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You Only Sell Thrice

By ANDREW ROSS SORKIN

as Vegas

ALEX YEMENIDJIAN, the chairman and chief executive of Metro-Goldwyn-Mayer, was sitting at his private pool outside his high-roller villa at the Bellagio Hotel and Casino here last Monday. He had just struck a $5 billion deal to sell MGM, the Hollywood studio famous for its roaring-lion mascot and film franchises including James Bond, to Sony and a group of investors after an agonizingly long auction.

But he wasn't interested in talking about the deal. He wanted to discuss why he never wanted to sell the company in the first place and why his boss, the elusive billionaire Kirk Kerkorian, who controls MGM and has now bought and sold the studio three times since 1969, did not especially want to give it up, either.

"There is a perception out there that Kirk is a seller if somebody gives him a good price," said Mr. Yemenidjian, cutting a 007-like figure in a double-breasted blue blazer with a yellow silk handkerchief protruding from the breast pocket. "That isn't true. I think it bothers him that Hollywood thinks that he treated MGM as an investment toy. Not one time did either Kirk or the board tell me, 'I want you to clean this company up and prepare it for sale.' Not once."

Mr. Yemenidjian, 48, has been dogged by his reputation as MGM's flipper in chief ever since Mr. Kerkorian installed him as its boss in 1999. Back then, the company was beaten and battered, written off as a has-been, a debt-laden stepchild of the studio that once produced films like "Gone With the Wind" and "The Wizard of Oz." And when Mr. Yemenidjian arrived on the scene, he was a virtual unknown in Hollywood. If anything, he was considered Mr. Kerkorian's henchman, an accountant by training whose experience was in deal making, not movie making.

Yet within five and a half years, Mr. Yemenidjian (pronounced yem-ma-NEED-jee-an) turned around the business by drastically scaling back the studio's productions, scoring a few unexpected hits like the comedy "Barbershop" and the documentary "Bowling for Columbine" and milking its library of more than 4,000 films for every last dollar of sales. He won respect on Wall Street, if not fans among the Hollywood elite. Then he performed the final scene of the script that had been written by critics the day he arrived: he sold the studio. In doing so, he made a bundle for Mr. Kerkorian - who banked at least $2 billion - as well as a small fortune for the company's minority shareholders.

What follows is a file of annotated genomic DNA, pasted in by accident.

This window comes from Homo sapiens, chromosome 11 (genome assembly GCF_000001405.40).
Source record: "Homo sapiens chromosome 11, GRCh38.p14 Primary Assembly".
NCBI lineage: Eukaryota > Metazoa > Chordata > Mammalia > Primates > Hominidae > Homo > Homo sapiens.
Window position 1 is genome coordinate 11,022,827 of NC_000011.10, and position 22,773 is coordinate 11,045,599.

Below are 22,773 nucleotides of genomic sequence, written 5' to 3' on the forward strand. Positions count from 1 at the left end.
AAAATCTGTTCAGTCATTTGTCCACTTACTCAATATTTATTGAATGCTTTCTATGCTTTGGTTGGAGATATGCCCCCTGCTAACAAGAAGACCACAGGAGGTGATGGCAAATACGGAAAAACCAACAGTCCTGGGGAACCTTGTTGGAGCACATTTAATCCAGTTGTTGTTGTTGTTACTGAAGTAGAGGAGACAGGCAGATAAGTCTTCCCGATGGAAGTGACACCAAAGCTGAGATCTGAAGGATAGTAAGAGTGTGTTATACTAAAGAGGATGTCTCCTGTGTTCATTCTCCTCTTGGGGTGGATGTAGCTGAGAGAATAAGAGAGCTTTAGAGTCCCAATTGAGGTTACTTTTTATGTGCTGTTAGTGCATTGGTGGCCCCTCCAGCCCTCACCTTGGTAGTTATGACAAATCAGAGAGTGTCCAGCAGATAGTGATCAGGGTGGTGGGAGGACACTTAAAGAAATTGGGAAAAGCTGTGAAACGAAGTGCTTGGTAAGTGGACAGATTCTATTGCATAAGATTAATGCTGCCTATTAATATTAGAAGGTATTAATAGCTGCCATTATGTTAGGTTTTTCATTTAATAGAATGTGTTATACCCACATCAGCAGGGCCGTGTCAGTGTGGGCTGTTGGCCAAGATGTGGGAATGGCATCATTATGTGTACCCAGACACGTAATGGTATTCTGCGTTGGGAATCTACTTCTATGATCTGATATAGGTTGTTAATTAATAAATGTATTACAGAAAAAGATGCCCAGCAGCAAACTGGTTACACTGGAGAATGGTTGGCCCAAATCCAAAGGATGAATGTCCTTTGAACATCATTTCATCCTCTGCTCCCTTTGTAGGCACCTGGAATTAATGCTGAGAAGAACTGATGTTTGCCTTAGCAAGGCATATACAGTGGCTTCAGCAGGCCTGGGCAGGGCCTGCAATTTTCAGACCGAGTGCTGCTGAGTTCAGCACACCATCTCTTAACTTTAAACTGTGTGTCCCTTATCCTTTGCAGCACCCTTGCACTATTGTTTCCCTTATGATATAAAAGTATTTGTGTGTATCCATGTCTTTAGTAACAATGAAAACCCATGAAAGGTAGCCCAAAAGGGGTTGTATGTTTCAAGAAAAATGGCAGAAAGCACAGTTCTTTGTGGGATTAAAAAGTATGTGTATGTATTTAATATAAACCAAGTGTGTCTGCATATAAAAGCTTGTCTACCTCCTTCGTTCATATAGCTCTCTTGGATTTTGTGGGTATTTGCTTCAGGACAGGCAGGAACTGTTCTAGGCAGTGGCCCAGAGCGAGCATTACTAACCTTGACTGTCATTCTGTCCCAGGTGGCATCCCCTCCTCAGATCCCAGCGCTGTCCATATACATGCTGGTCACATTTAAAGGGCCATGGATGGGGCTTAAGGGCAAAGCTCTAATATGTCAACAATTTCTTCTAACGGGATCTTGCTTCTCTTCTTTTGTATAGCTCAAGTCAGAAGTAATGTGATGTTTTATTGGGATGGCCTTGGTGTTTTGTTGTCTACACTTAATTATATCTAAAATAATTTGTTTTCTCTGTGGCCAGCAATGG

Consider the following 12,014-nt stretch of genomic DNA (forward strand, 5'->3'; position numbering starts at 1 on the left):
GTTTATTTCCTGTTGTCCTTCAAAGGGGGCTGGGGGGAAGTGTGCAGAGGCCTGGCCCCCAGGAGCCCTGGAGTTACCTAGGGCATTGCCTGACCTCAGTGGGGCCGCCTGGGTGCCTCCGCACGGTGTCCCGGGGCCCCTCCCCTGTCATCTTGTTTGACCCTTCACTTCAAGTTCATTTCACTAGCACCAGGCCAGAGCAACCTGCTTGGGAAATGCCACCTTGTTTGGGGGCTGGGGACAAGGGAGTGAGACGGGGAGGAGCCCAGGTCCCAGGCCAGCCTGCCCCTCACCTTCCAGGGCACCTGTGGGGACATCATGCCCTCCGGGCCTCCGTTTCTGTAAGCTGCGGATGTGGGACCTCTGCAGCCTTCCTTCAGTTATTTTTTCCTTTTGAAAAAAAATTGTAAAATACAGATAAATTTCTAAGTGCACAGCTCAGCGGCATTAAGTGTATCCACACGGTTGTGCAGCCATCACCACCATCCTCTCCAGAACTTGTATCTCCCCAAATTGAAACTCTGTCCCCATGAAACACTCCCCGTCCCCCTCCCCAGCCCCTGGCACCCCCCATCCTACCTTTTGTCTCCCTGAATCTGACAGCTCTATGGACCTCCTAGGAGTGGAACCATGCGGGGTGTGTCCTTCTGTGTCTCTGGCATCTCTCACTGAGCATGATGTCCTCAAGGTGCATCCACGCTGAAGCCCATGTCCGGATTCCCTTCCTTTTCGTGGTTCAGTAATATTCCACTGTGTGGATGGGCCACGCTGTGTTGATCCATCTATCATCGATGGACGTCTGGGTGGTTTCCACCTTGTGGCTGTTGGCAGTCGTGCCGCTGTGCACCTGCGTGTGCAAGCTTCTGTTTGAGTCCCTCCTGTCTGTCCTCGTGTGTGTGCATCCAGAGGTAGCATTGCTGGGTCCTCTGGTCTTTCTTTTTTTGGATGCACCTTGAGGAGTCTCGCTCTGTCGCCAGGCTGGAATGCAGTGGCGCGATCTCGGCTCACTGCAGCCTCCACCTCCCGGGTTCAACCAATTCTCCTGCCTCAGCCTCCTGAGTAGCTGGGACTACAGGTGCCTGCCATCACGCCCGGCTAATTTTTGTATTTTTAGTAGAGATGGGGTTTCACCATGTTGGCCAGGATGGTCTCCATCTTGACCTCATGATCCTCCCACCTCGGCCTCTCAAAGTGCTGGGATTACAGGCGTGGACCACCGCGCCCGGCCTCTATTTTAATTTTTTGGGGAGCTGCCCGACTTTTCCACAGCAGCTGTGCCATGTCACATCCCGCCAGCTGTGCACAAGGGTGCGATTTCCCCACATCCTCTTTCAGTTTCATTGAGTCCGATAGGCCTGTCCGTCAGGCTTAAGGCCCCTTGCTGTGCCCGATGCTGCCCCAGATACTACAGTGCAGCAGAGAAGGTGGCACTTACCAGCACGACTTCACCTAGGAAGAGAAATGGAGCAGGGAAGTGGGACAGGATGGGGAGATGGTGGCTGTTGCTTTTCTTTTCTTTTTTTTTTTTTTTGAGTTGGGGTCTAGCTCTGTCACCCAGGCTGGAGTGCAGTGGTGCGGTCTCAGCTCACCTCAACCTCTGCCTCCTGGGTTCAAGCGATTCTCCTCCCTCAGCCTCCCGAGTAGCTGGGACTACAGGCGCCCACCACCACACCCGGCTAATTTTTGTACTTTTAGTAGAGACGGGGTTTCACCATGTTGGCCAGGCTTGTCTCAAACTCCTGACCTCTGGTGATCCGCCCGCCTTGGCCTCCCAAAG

"Bringing an outsider's viewpoint to Hollywood may not have necessarily endeared him to the agents, movie stars and the rest of the quote-unquote Hollywood community, but from a shareholder's standpoint, he's exactly what you'd want in the C.E.O. of a publicly held company," said Jack Liebau, the principal at Liebau Asset Management, one of MGM's largest minority shareholders.

But as Mr. Yemenidjian leaned back in his faux 17th-century Tuscan chair, he said he still wished he could have ordered a rewrite and made his own blockbuster acquisitions instead of selling. "We tried to acquire other companies and they weren't available," he said in a rare interview. He ticked off a list of targets that he said he had pursued vigorously: Vivendi Universal. Sony Pictures. Paramount Pictures.